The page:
Unlike the frequent anti-China protests in neighboring Kyrgyzstan and Kazakhstan, there have been no similar protests in Uzbekistan. This has led to increasing Chinese economic and trade activity in Uzbekistan in recent years, with an expanding scale of investment there. All three Central Asian countries are also areas where China is promoting Belt and Road projects.

But the deteriorating situation in Afghanistan could also provide China with a pretext to send private armed or military personnel to the Central Asian countries in question to protect gas pipelines and other economic projects there. Some Russian scholars of China say that China has discussed similar issues with Central Asian countries in private in recent years. But doing so would also mean challenging Russian interests in Central Asia and would break the tacit agreement between Russia and China in Central Asia that China’s activities in Central Asia are primarily focused on the economic sphere, while security is entirely dominated by Russia.

But there are also Russian scholars of Central Asia who believe that the Afghan Taliban have visited Beijing several times and that there have been many contacts between the two sides. China and the Taliban may also agree that the Taliban will not challenge and threaten Chinese interests in exchange for Chinese investments and economic benefits.

Russia Influences Afghan Affairs Moscow Becomes Center of Diplomatic Activity for All Parties

Russia has always had a great deal of influence on Afghan affairs. Russia is in close contact and coordination with Pakistan, which has a lot of influence on the Taliban, Russian President’s Special Representative for Afghanistan Kabulov told the media on July 9. He said that although the United Nations and Russia have long recognized the Taliban as a terrorist organization that needs to be banned, there is no ban on contacts with the Taliban.

The Taliban have visited Moscow several times. A delegation from the Taliban office in Qatar concluded a two-day visit to Russia on July 9. The Taliban delegation met with senior Russian officials and held a press conference to emphasize that the Taliban does not export threats and does not ban women from school and employment. Many Russian media say the Taliban are interested in packaging and promoting their image. But the Taliban from Qatar may be very different from the Taliban in Afghanistan. The credibility of the Taliban’s rhetoric is in doubt.

The Afghan president’s national security adviser, Mohib, also visited Moscow this week. Muhib met with Russian National Security Council Secretary General Patrushev. It is unclear whether Muhib was in Moscow to reach out to the Taliban. But in Russian media, Muhib called on Russia, China and India to provide technical assistance to Afghan government forces.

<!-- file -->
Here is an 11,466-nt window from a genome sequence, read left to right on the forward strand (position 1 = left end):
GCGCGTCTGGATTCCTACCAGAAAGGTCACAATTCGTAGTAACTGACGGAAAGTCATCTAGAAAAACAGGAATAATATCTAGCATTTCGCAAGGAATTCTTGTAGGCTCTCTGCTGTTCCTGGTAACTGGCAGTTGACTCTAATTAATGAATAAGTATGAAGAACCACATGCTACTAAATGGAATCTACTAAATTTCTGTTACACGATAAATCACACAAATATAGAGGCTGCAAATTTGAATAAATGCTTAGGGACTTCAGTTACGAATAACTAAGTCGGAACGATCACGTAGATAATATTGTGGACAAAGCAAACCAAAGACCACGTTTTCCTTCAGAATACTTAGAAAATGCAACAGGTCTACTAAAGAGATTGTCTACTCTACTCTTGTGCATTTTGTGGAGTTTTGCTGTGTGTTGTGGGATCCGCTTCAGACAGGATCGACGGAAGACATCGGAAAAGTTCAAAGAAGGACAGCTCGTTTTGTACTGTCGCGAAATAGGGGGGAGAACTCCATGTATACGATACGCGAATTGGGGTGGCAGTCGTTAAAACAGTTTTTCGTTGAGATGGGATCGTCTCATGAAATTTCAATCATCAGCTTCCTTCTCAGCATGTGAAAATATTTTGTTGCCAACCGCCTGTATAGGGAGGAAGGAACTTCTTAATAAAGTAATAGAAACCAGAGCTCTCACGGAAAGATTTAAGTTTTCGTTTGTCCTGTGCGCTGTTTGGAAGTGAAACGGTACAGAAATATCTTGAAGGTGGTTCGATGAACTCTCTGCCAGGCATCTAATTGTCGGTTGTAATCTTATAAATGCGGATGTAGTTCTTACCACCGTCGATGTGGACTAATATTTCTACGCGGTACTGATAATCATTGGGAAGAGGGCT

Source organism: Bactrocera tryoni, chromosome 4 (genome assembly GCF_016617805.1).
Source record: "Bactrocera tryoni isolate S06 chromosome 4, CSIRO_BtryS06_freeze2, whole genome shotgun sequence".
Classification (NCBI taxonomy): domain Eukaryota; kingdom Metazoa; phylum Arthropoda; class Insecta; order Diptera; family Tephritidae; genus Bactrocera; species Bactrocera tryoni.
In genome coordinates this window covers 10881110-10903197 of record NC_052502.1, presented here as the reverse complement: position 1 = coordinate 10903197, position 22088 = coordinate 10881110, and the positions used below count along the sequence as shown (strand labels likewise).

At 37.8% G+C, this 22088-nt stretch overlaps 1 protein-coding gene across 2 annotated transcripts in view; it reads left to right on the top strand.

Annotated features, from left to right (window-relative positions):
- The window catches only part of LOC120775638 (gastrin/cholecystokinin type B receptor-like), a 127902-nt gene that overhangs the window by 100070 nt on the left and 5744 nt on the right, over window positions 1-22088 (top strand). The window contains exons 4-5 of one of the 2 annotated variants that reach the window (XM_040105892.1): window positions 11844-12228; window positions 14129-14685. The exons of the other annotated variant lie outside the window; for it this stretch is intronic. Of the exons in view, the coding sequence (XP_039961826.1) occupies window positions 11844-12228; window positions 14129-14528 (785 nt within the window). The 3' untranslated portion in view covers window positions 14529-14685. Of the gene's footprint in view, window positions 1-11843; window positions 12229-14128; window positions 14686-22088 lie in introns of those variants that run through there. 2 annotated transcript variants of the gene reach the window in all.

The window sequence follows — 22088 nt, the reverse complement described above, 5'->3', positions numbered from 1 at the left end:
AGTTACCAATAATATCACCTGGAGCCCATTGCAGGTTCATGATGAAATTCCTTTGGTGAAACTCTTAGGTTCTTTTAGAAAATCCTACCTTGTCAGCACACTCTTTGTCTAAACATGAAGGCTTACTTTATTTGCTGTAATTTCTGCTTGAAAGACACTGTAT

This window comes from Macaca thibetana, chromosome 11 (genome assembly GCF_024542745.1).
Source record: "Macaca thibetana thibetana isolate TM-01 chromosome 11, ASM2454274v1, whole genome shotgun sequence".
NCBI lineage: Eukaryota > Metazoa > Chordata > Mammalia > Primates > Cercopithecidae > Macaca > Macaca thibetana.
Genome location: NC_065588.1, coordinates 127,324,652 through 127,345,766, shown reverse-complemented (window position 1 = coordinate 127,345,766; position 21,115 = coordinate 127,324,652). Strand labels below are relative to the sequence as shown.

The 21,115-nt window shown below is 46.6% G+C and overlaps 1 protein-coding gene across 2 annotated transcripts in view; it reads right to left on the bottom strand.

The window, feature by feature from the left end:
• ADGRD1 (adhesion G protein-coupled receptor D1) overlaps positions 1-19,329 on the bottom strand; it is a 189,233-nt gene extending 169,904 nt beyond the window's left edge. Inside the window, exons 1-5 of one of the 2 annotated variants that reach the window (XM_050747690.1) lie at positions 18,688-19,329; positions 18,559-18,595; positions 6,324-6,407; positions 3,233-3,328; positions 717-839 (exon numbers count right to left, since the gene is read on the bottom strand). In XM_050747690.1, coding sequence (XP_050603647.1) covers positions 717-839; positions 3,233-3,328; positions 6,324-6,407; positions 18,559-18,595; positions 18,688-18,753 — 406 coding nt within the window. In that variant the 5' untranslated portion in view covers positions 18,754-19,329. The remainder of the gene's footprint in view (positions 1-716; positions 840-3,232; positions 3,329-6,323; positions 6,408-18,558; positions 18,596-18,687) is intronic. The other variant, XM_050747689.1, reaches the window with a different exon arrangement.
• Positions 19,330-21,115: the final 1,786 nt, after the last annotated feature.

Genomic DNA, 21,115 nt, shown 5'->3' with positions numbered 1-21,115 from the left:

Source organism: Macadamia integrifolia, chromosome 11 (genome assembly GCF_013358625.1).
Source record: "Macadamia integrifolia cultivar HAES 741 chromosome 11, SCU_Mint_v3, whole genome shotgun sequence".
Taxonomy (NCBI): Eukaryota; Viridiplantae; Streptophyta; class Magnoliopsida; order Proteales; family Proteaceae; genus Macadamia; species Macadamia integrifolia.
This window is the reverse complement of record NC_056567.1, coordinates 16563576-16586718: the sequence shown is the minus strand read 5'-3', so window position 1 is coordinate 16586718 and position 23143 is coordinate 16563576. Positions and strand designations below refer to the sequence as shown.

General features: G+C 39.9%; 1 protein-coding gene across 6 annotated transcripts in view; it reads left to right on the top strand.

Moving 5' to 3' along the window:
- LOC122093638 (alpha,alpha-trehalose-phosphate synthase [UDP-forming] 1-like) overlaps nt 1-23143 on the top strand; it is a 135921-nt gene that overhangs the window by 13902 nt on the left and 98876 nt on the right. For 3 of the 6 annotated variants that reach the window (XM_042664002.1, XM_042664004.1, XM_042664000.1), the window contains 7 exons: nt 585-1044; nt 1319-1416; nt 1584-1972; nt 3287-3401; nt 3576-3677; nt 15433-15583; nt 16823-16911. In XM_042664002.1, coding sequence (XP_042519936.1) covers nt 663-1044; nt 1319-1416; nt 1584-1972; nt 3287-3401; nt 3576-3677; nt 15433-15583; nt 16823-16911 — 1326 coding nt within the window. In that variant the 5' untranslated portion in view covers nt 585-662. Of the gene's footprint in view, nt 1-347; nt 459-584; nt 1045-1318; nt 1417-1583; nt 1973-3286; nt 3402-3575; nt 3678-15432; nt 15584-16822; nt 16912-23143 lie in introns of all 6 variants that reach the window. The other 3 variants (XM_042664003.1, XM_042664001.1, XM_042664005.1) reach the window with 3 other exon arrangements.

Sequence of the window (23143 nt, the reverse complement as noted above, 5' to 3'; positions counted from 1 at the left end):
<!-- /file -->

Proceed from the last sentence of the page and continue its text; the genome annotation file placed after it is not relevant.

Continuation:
In parallel with Russia’s involvement in Afghanistan, Indian Foreign Minister Sujeet Sang concluded a two-day visit to Moscow on July 9. India is also considered a player in Afghan affairs and maintains close ties with the Afghan government in Kabul. Some Russian media comment that India has been opposed to contacts with the Taliban, but with the changing political situation in Afghanistan, India is likely to loosen its past stance, and it is unknown whether Sujetsen met with the Taliban and other Afghan officials in Moscow this time. But Sujetsen discussed Afghan issues during his meeting with Russian Foreign Minister Sergei Lavrov.

Russian Foreign Ministry press spokeswoman Zakharova said on July 9 that Kerry, the U.S. president’s special envoy on climate issues, will also visit Moscow from July 12 to 15. Some Russian current affairs commentators say that in addition to the situation in Afghanistan, Kerry’s visit will likely include discussions on cybersecurity, particularly Russian hacking, which has plagued Russian-U.S. relations.

Taliban’s situation northward different from 20 years ago, Central Asian countries step up preparations

Grozin, a Russian scholar on Central Asia, said the main concern of all parties is that the power of extremist groups such as the Islamic State in Afghanistan will grow and that this threat will affect neighboring regions beyond the borders. He said Central Asian countries have already made various preparations.

Grozin: “You can say that the whole Central Asian region is being militarized, and everywhere you can see that military spending, spending on intelligence agencies, in general, spending in the security sphere is rising significantly. Including Turkmenistan and Uzbekistan, two countries that are not part of the CIS Collective Security and Defense Treaty Organization, military spending is also on the rise, and all Central Asian countries are acquiring additional weaponry and holding more and more exercises and training events.”

Russian analysts of Central Asian issues also note that when the Taliban came to power in Kabul more than 20 years ago, the Taliban, made up mainly of Pashtuns from southern Afghanistan, failed to expand to the northern borderlands with Central Asian countries. The anti-Taliban “Northern Alliance,” composed mainly of Tajiks and Uzbeks in Afghanistan, controlled the northern border of Afghanistan with Central Asian countries at that time, so there was a buffer zone between the Central Asian countries and the Taliban forces in Afghanistan. But now that Taliban forces have moved north to control the border with Central Asia, the situation today is completely different from what it was more than 20 years ago.